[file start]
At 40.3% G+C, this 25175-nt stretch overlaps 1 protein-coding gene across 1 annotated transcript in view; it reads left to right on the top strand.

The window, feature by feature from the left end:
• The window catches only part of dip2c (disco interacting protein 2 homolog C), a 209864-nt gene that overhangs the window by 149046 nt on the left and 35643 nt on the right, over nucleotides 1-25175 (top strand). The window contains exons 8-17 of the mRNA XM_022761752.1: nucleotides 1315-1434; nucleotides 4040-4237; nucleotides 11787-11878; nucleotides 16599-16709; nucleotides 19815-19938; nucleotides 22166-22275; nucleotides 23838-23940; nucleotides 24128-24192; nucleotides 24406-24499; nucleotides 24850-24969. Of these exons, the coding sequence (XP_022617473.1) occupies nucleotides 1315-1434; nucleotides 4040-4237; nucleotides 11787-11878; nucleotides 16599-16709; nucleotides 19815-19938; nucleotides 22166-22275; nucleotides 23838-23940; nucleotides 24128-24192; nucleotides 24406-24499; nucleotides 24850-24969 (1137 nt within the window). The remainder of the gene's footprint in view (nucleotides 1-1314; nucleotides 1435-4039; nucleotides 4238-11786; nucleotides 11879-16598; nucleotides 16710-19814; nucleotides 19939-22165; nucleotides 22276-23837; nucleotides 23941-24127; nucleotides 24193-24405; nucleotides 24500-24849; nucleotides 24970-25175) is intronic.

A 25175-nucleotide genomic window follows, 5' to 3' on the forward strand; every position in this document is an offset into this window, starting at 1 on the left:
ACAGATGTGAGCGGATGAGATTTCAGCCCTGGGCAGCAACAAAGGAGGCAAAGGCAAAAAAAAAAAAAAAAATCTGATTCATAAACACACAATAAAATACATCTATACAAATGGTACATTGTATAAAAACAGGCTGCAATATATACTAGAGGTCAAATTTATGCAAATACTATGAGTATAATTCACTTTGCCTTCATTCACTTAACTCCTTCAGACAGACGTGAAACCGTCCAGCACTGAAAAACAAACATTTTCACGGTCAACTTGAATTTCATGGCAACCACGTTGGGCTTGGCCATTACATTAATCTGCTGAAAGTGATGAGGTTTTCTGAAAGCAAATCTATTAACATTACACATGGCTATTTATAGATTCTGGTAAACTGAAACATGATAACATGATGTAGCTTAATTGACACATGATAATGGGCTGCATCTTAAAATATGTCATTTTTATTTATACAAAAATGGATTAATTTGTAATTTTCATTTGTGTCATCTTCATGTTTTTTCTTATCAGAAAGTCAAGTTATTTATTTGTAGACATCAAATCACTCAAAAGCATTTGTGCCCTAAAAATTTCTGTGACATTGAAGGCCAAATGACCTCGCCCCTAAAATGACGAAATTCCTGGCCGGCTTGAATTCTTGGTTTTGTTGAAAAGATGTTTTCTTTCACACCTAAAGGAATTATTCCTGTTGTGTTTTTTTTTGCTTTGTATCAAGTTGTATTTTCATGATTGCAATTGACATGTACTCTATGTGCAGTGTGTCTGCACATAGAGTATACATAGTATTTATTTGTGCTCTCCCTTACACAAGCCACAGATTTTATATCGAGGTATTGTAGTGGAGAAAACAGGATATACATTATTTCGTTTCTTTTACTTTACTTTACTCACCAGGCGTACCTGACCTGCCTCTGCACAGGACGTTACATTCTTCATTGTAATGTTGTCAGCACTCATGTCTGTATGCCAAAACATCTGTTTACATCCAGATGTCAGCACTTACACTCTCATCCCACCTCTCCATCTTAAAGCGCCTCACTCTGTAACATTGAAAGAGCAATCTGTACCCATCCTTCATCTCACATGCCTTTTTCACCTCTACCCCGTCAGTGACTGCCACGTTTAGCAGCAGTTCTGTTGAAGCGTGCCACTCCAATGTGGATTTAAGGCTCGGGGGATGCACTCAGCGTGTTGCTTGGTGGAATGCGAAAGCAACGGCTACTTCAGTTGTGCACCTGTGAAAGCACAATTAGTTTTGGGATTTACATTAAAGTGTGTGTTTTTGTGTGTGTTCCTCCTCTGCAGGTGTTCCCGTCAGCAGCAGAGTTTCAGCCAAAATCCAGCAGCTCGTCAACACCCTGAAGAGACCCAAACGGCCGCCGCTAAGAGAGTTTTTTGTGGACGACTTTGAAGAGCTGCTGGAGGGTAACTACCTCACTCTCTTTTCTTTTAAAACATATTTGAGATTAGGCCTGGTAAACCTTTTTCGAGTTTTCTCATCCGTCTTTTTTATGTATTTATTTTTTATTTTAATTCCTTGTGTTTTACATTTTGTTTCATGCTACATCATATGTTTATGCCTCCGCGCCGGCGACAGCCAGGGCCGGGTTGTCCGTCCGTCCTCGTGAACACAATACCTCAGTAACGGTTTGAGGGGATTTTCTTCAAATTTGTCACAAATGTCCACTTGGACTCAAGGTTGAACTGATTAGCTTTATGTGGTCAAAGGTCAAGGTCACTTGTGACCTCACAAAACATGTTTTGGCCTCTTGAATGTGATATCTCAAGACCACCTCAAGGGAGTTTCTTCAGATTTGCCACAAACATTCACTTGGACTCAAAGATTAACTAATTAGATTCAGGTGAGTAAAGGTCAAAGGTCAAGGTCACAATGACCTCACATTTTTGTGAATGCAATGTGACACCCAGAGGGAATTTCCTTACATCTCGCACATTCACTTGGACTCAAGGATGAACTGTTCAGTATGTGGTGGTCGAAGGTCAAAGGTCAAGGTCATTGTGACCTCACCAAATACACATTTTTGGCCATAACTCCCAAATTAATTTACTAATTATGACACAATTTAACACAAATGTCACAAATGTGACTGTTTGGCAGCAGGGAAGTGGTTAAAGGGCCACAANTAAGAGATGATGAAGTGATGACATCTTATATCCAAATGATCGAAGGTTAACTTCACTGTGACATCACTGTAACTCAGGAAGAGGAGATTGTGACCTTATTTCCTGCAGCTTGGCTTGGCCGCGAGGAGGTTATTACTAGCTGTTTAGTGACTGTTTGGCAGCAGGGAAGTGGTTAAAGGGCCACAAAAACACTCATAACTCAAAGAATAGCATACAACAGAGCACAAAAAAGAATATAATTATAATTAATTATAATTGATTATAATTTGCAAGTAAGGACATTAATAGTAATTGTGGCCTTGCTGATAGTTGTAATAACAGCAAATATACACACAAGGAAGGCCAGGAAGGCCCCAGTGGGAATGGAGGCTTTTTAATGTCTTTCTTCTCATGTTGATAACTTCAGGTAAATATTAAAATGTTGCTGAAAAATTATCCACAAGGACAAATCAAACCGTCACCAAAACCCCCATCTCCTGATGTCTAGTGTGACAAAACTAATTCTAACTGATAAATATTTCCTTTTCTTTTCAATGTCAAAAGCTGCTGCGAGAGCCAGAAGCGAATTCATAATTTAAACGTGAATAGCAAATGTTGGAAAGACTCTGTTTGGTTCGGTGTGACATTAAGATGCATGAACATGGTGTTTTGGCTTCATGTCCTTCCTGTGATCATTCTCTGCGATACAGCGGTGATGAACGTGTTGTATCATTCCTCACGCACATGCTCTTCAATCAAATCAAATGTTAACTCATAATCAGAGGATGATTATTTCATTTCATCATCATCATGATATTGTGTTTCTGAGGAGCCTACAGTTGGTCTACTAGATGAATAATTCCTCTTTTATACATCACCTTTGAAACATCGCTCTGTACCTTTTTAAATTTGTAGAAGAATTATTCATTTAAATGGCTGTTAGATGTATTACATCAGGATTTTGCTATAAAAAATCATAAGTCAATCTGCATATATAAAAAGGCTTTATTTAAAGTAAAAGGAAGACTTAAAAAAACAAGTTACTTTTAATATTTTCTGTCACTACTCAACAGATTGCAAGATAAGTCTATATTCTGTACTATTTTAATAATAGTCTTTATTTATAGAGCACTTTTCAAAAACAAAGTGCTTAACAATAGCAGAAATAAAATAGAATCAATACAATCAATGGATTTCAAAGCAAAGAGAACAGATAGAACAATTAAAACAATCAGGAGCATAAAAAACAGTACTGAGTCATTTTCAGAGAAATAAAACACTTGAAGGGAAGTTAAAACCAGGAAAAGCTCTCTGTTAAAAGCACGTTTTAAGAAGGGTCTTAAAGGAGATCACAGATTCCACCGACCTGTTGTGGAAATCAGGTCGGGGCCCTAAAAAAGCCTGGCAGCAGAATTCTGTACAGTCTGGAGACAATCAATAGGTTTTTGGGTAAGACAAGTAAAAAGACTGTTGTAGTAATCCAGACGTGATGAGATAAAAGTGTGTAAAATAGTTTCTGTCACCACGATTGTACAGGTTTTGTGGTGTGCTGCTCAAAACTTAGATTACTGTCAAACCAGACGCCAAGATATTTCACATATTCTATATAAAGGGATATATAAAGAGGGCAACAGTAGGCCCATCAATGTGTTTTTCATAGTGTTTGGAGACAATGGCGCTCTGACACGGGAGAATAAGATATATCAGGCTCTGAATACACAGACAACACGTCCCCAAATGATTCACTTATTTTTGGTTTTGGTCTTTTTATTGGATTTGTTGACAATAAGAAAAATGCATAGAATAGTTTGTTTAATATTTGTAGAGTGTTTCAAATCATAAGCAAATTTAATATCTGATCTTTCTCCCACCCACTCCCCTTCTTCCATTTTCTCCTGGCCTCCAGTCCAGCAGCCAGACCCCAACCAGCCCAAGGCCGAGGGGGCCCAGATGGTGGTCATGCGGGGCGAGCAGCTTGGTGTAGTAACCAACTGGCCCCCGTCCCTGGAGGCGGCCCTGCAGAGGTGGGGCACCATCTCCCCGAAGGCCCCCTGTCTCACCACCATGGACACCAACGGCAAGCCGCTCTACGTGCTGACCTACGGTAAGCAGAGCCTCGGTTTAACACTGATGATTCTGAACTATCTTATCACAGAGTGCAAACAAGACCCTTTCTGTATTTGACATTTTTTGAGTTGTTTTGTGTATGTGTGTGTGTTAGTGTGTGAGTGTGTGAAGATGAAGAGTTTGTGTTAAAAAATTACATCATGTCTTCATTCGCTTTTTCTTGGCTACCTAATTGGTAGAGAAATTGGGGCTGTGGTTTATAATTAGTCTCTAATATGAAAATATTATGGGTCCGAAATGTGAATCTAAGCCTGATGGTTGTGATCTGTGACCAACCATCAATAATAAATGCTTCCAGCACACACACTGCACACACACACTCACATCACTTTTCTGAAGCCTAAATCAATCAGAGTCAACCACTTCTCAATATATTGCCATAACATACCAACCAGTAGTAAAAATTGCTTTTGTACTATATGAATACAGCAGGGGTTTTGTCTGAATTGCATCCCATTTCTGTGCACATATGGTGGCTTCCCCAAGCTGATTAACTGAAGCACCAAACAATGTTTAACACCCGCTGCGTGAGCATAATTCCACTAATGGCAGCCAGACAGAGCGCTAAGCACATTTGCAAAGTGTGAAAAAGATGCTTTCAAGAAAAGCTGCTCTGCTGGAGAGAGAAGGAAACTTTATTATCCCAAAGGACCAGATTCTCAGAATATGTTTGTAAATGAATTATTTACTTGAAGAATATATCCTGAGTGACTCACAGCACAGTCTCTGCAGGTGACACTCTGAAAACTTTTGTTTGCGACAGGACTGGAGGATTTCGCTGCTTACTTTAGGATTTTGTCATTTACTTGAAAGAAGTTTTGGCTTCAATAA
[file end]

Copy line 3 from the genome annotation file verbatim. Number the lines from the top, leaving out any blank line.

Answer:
• The window catches only part of dip2c (disco interacting protein 2 homolog C), a 209864-nt gene that overhangs the window by 149046 nt on the left and 35643 nt on the right, over nucleotides 1-25175 (top strand). The window contains exons 8-17 of the mRNA XM_022761752.1: nucleotides 1315-1434; nucleotides 4040-4237; nucleotides 11787-11878; nucleotides 16599-16709; nucleotides 19815-19938; nucleotides 22166-22275; nucleotides 23838-23940; nucleotides 24128-24192; nucleotides 24406-24499; nucleotides 24850-24969. Of these exons, the coding sequence (XP_022617473.1) occupies nucleotides 1315-1434; nucleotides 4040-4237; nucleotides 11787-11878; nucleotides 16599-16709; nucleotides 19815-19938; nucleotides 22166-22275; nucleotides 23838-23940; nucleotides 24128-24192; nucleotides 24406-24499; nucleotides 24850-24969 (1137 nt within the window). The remainder of the gene's footprint in view (nucleotides 1-1314; nucleotides 1435-4039; nucleotides 4238-11786; nucleotides 11879-16598; nucleotides 16710-19814; nucleotides 19939-22165; nucleotides 22276-23837; nucleotides 23941-24127; nucleotides 24193-24405; nucleotides 24500-24849; nucleotides 24970-25175) is intronic.